Review – Audioengine A5 Speakers

On February 5, 2009

As some of you might already know I am an audiophile.  Over the years I’ve heard my share of both really bad stereo speakers and really high-end studio quality speakers.  I use varying setups throughout the house based upon which type of speaker works best for the job it’s meant to do.  For example, the surround sound system connected to my hidef tv consists of Polk Audio center channel, with a combination of Mirage front and back speakers, and a Nakamichi sub. That combination works best for the type of surround sound amp I’m using and the room in which I watch movies.

Even though those components are all high quality, I have a completely different set up for my music.  Why?  Because music is recorded differently than a movie track.  It requires the ability to hear separate instruments without blending all of the sound together, and in my case, I love to hear each individual instrument clearly and as close to the original recording as possible.  I choose the components in my stereo system not only because it reproduced sound well, but because the combination of components I choose doesn’t require a minimum wattage level to hear all the details in the music at low levels (my music system is in the living room, and I cant blast it too loud there).  It lets me ‘feel’ the sound even at low volumes.

I’m an audiophile.

Last week, Audioengine sent us their Audioengine A5 bookshelf speakers.  What did I think?


The first thing I noticed before even plugging them in was the quality of the case.  Made from high-resin MDF, the cabinets have a nice black satin finish (ours was black, but they come in white and caramel (bamboo).  The other thing I noticed was the weight, and although the speakers are a little heavy (making these more suitable for permanent bookshelf placement) at 14 lbs for the left (it contains the amp) and 9 lbs for the right, each one feels solid and well built.

The speakers don’t come with a grille, and after speaking with Audioengine, they explained that there was no need to provide a grill since each speaker has a Kevlar woofer and silk dome tweeters and would be very hard to damage.  I of course tried this and although I didn’t put any sharp objects to the tweeters, it stood up to my fingers prodding around very well.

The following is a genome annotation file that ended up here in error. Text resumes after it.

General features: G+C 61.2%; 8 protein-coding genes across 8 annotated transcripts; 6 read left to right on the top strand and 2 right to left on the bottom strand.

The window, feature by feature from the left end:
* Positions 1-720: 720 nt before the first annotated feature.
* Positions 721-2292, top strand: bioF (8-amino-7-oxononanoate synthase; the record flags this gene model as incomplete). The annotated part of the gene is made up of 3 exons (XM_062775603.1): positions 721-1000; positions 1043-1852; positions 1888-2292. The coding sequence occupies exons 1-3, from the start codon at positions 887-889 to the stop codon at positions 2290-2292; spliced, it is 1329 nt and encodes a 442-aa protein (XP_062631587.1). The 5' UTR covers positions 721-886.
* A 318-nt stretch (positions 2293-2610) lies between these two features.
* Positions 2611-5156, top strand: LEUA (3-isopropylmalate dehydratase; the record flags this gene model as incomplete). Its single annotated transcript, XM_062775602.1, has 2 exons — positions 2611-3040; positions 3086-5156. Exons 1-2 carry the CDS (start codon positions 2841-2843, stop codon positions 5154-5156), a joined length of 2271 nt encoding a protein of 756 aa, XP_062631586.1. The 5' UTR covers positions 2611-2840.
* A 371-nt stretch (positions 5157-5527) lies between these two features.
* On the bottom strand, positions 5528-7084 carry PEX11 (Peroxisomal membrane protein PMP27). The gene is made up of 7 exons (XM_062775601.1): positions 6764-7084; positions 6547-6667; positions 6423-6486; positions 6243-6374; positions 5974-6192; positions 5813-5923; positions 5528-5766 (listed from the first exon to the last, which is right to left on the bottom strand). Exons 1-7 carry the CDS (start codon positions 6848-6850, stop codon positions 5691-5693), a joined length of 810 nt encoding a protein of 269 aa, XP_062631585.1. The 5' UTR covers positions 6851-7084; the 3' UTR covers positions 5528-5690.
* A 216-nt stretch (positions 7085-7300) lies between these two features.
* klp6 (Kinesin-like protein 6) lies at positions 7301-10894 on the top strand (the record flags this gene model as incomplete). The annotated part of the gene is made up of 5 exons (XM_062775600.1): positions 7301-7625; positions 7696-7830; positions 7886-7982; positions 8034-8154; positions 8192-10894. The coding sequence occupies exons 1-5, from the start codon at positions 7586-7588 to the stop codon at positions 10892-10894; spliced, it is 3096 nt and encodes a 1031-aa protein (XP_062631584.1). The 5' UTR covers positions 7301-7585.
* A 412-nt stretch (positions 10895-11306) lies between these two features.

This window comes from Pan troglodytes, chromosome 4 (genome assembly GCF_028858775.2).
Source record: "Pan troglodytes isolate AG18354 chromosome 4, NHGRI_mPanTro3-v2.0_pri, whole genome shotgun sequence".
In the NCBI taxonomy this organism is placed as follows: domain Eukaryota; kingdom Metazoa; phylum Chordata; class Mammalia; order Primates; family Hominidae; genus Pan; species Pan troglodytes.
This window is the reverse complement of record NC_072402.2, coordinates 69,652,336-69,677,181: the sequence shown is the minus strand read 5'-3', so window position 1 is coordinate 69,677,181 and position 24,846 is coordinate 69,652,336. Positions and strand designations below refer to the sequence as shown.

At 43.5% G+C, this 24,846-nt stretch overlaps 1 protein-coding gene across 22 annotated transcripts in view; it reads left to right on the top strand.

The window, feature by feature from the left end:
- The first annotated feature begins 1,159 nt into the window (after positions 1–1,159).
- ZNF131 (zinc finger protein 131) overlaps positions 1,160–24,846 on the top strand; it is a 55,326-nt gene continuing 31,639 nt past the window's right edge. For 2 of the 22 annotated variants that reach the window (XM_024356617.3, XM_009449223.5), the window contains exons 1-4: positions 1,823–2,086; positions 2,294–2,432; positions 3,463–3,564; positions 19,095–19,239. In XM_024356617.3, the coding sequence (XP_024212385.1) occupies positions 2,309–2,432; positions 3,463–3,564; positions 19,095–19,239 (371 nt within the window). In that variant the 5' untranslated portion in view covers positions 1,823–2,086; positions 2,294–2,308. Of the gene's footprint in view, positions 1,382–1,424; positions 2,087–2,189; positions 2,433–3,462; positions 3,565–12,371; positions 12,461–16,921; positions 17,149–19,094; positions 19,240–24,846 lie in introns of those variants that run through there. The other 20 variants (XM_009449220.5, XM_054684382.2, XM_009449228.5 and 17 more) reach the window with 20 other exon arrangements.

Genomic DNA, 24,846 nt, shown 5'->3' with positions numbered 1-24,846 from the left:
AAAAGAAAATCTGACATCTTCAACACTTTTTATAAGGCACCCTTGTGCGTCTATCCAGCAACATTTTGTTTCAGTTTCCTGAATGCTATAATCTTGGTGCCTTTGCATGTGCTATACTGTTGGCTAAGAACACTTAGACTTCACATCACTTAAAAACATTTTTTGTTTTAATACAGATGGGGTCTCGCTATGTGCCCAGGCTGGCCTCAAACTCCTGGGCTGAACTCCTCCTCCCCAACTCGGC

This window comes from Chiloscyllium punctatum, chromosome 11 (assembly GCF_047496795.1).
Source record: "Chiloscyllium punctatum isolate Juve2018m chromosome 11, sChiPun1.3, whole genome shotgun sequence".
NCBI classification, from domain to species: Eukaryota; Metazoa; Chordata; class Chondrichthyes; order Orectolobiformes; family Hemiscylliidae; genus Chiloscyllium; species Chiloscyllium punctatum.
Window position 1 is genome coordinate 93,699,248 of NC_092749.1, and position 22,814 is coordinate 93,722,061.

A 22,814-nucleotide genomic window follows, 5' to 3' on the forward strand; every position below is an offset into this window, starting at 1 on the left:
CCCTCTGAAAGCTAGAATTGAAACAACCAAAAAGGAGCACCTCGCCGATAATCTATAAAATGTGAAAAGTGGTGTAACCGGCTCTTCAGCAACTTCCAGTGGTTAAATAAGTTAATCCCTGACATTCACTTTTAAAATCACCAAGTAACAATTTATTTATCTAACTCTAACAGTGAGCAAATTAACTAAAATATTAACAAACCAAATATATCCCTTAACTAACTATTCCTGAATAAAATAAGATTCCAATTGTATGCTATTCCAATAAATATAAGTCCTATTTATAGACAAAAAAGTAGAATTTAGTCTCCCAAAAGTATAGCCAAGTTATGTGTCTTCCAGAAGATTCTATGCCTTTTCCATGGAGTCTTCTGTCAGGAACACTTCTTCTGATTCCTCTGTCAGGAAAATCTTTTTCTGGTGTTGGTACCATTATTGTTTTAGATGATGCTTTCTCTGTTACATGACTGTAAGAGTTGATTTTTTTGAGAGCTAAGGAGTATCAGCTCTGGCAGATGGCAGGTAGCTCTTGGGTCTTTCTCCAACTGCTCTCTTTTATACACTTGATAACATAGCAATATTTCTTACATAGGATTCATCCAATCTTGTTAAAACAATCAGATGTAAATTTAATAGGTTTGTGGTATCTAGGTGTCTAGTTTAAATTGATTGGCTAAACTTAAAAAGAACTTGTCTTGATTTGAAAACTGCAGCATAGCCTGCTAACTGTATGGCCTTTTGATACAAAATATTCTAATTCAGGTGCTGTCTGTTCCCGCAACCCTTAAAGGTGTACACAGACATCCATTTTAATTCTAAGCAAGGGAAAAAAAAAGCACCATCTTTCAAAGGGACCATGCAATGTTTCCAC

The real test, of course, is when I plugged in my audio source. I started with a few classical pieces to see how well the A5s reproduced the music.  I noticed that the clarity and detail was excellent at low levels.  After turning up the volume to somewhat uncomfortable levels, I was surprised that there was no distortion in sound and the stereo image was nice and wide (something I’m sure that is helped greatly by the fact that this is a 2 piece system).

After listing through some classics, I moved on to more modern music, Dave Matthews, Queen (ok, not that modern), Stevie Ray, The Police, and Coldplay.  All of the music was recorded to my iPhone from original CD’s encoded in 192kbps.

The sound for all of my music was very rich, with nice full sound and surprisingly deep bass.  In fact, the highs were crystal clear and even details like the fingers moving up the fret board on many SRV songs could easily be heard.  I keep a CD around of an old 80’s song (not going to mention the name since its just too embarrassing), but they drop a quarter in the studio by mistake during a recording and it made it onto the CD.  With most systems, you wont hear it, but with a high quality, well balanced system you would.  Of course I disconnected the iPhone and plugged my CD player in to see what happened. I’m was impressed, the quarter was right where it should be, clear and easy to hear.

Even though the system doesn’t come with a remote, it does provide a way to stream your music directly from your computer.  The left speaker of the A5’s has a built in power outlet on the rear panel and an auxiliary mini-jack located nearby which allows you to plug in Apple’s Airport Express or Audioengines W1 Wireless Audio Adapter and thus stream music directly to the speakers.

In addition, the top of the left speaker has another audio input and a USB charging port.  This design allows you to plug in your iPhone and have it charging while playing music.  On the front, there is an LED power indicator and a volume control (which also feels like a high quality component and lets me tune the volume up slowly).

Included with the A5 are all the components you need to get started right away.

These items include;

   * AC power cable
   * 1/8" audio cable, 2 meters (~6.5ft)
   * (2) 1/8" audio cables, 20cm (~8")
   * 1/8" to RCA "Y" cable
   * USB power extender cable, 1 meter (~3.28ft)
   * Speaker wire (16AWG), 3.75 meters (~12.3ft)
   * Drawstring cable bag and speaker bags

Considering these speakers are $349, I wasn’t sure what to expect.  They are obviously more expensive than many of the portable solutions currently available, but not as much as going out and buying a separate high quality amp and high quality speakers from other manufacturers.

The Audioengine 5s create excellent sound for the market for which they were designed (portable music players).  From all of the varying choices available for portable music player speakers, I’d choose the A5s for their balanced sound and for their ability to be separated (a feature surprisingly that many portable music players lack).  If you decide to go this route for a stationary solution for your iPhone/iTouch speakers, you will not regret choosing the A5’s.